Real estate inventory remains sluggish on a national level. Read on to see why we could get stuck in that holding pattern for a while.
There’s a reason 2023 has been such a frustrating year to buy a home. Not only are home prices and mortgage rates up, but housing inventory has been sluggish on a national scale.
As of the end of March, there were 980,000 housing units available for sale, according to the National Association of Realtors. That’s just a 2.6-month supply of homes, which is well below the six-month supply that’s commonly needed to fully satisfy buyer demand.
Now there are several reasons why housing inventory has failed to pick up. For one thing, higher mortgage rates are keeping more people in their homes, because current owners know that selling, for the most part, means having to go out and get a new mortgage at a higher interest rate.
Meanwhile, recent data revealed that new construction has also slowed down. And that means today’s low levels of housing inventory might be here to stay for a while.
Housing starts have stalled
In March, housing starts, a measure of new home construction, fell to 1.42 million, according to the Census Bureau (as reported by CNN). Now that might seem like a nice number, but actually, it represents a 17.2% decline from a year prior.
Housing starts actually started to drop last year as mortgage rates rose. But that trend has held steady, resulting in fewer new homes being built today.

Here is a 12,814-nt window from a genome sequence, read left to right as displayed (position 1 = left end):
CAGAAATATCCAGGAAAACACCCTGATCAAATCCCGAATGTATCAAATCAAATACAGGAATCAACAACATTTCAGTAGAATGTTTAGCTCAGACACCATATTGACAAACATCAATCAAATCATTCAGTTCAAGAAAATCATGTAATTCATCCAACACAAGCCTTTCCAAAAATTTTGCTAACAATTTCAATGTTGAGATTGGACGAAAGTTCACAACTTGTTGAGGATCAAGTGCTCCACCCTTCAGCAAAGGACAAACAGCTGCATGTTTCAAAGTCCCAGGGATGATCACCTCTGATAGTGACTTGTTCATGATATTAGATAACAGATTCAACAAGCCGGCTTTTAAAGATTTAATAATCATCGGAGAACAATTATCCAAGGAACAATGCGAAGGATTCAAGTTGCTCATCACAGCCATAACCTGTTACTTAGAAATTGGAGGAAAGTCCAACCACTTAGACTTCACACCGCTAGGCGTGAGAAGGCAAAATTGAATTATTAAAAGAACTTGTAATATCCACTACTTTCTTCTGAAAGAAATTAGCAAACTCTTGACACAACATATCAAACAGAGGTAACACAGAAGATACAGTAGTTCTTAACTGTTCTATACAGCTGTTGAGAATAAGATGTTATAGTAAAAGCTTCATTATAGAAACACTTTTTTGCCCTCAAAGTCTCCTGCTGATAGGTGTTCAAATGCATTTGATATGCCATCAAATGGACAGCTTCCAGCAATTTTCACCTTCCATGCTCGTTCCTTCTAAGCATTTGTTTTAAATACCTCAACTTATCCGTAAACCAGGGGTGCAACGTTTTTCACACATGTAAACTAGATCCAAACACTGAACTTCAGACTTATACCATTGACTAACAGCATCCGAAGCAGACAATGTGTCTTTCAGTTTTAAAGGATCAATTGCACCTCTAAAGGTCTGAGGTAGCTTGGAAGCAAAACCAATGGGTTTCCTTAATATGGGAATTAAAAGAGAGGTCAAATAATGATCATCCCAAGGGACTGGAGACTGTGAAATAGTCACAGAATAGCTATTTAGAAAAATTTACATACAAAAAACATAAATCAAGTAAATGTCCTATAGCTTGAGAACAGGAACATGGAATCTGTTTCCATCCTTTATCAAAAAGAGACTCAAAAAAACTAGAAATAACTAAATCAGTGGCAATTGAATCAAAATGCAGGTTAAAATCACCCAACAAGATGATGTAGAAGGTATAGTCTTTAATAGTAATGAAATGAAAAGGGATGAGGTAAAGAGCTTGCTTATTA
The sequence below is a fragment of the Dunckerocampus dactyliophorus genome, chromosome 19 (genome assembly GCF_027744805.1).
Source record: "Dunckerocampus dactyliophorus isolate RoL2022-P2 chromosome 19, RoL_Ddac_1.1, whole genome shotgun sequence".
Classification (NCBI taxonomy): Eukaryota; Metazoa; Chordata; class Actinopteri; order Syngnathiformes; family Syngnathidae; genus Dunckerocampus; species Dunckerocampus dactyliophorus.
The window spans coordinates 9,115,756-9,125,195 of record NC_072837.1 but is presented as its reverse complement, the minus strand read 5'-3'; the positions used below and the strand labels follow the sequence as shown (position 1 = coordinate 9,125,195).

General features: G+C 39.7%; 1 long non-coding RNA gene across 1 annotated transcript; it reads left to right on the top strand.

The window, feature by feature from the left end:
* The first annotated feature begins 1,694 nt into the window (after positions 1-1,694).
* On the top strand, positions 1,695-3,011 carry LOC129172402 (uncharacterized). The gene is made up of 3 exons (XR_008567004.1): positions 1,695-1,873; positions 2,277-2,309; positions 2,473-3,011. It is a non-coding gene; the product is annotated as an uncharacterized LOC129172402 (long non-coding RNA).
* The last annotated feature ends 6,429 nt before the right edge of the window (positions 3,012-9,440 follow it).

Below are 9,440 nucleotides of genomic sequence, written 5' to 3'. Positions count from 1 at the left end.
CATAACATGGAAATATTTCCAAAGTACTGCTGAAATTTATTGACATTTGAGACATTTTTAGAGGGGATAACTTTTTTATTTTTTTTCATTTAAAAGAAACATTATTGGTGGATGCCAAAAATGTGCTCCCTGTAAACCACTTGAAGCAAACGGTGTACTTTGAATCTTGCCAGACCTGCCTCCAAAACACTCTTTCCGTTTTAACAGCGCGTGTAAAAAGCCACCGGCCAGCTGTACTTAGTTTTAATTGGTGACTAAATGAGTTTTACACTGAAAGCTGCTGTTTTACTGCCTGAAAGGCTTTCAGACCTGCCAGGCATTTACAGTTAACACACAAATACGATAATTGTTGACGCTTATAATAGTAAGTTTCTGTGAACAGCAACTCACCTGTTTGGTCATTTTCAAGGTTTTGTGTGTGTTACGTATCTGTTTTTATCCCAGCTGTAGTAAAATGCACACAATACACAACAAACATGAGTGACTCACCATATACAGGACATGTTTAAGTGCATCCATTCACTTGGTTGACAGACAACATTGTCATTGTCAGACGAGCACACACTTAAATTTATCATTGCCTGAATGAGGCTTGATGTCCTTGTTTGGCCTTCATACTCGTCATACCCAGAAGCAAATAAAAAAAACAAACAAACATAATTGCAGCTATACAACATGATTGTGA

Not only have housing starts slowed down, but building permits also declined in March. The number of permits issued for new builds was down 24.8% from a year prior.
When will U.S. housing inventory pick up?
Builder confidence plays a big role in housing starts. So for new home construction to increase, builders need to feel like buyers will jump at the opportunity to purchase the homes they’re constructing. But that may not happen until mortgage rates drop and the prospect of buying a home becomes more affordable.
Similarly, current homeowners may not be motivated to sell their homes until mortgage rates fall from where they’re at today. And if existing homeowners don’t want to sell, inventory is unlikely to budge.
All told, it seems like mortgage rates really need to fall in order to resolve the current housing inventory crunch. But we don’t know when that’s going to happen.
Borrowing is expensive for consumers across the board these days, but mortgage rates don’t always rise and fall in line with borrowing rates for other loans. If buyers retreat from the market in droves due to stubbornly high mortgage rates, then lenders may decide to start lowering their rates. But it’s hard to determine when we’ll get to that point.
As such, if you’re looking to buy a home today, you may need to accept the fact that you’re just not going to have a lot of inventory to choose from. A good bet in that regard is to order the home features you want by priority. That way, you might have an easier time finding a home to buy even when there aren’t many to look at.
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